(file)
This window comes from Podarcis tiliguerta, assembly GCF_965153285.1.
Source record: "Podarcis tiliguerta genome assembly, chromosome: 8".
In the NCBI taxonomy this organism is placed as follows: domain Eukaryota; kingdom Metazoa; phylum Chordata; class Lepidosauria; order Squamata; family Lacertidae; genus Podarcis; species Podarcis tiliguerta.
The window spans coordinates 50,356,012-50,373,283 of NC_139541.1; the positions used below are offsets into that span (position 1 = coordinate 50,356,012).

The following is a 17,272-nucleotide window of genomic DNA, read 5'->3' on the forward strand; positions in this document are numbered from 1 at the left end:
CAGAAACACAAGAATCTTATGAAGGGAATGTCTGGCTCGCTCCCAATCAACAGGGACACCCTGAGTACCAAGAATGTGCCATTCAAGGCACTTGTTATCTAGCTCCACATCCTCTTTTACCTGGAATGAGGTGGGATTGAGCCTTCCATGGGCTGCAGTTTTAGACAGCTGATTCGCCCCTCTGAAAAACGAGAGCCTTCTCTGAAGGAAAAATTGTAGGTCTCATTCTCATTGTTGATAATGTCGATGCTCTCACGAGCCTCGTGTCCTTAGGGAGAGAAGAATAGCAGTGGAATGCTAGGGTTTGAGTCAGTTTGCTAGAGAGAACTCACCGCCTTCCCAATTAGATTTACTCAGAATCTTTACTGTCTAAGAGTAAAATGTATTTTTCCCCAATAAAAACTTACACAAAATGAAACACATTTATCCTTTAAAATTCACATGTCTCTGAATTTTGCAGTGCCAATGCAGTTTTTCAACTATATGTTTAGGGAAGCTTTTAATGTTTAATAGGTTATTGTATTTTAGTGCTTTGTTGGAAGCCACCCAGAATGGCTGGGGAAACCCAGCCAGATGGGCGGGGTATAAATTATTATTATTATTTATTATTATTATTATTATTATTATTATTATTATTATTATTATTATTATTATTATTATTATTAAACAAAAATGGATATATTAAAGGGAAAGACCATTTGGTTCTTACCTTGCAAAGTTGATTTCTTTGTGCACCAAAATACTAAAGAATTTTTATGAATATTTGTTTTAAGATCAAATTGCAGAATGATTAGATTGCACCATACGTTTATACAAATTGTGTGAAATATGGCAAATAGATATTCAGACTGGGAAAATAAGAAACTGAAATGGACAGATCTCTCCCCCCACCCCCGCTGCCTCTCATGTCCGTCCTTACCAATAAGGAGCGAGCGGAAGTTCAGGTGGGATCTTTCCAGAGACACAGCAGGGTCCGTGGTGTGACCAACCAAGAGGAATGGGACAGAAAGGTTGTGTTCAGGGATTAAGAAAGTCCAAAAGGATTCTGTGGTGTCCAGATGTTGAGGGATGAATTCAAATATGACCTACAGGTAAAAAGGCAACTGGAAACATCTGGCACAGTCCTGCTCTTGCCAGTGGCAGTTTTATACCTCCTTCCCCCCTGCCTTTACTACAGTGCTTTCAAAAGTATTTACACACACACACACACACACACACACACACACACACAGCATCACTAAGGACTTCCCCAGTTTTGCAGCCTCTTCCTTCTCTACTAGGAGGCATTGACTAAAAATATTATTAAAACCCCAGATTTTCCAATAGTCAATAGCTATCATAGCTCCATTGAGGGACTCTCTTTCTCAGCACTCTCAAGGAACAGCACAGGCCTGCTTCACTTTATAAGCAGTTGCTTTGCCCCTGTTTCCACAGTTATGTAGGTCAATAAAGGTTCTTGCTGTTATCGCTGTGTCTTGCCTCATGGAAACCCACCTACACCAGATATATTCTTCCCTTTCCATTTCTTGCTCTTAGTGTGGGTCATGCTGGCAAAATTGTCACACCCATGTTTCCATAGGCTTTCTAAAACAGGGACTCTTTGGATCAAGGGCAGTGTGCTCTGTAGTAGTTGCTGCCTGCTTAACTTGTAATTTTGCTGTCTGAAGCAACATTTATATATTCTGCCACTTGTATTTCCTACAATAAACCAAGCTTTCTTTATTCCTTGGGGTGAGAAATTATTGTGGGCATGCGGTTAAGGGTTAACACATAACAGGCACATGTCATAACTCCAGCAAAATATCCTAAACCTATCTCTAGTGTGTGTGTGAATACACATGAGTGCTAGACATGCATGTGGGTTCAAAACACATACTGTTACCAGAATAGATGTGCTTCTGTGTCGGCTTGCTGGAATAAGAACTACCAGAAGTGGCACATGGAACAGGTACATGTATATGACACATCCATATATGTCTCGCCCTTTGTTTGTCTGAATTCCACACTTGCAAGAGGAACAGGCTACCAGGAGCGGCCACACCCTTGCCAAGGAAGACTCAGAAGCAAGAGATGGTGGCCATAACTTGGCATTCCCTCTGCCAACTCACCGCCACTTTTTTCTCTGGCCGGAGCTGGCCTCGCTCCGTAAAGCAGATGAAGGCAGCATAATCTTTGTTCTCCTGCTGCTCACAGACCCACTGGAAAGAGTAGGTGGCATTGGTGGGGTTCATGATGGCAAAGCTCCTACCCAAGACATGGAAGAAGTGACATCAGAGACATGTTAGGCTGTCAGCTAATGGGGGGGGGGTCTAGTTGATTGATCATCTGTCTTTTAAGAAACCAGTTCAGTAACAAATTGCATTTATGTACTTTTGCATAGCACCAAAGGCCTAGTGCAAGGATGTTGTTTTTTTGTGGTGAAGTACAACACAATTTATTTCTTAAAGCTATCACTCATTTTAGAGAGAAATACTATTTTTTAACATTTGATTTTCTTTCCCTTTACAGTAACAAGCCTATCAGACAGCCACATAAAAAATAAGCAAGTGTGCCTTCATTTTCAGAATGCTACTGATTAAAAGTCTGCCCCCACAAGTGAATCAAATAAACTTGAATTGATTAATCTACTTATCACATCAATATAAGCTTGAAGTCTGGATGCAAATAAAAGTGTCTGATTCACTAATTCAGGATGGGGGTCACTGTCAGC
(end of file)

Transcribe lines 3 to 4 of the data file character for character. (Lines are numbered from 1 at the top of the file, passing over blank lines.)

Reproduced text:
In the NCBI taxonomy this organism is placed as follows: domain Eukaryota; kingdom Metazoa; phylum Chordata; class Lepidosauria; order Squamata; family Lacertidae; genus Podarcis; species Podarcis tiliguerta.
The window spans coordinates 50,356,012-50,373,283 of NC_139541.1; the positions used below are offsets into that span (position 1 = coordinate 50,356,012).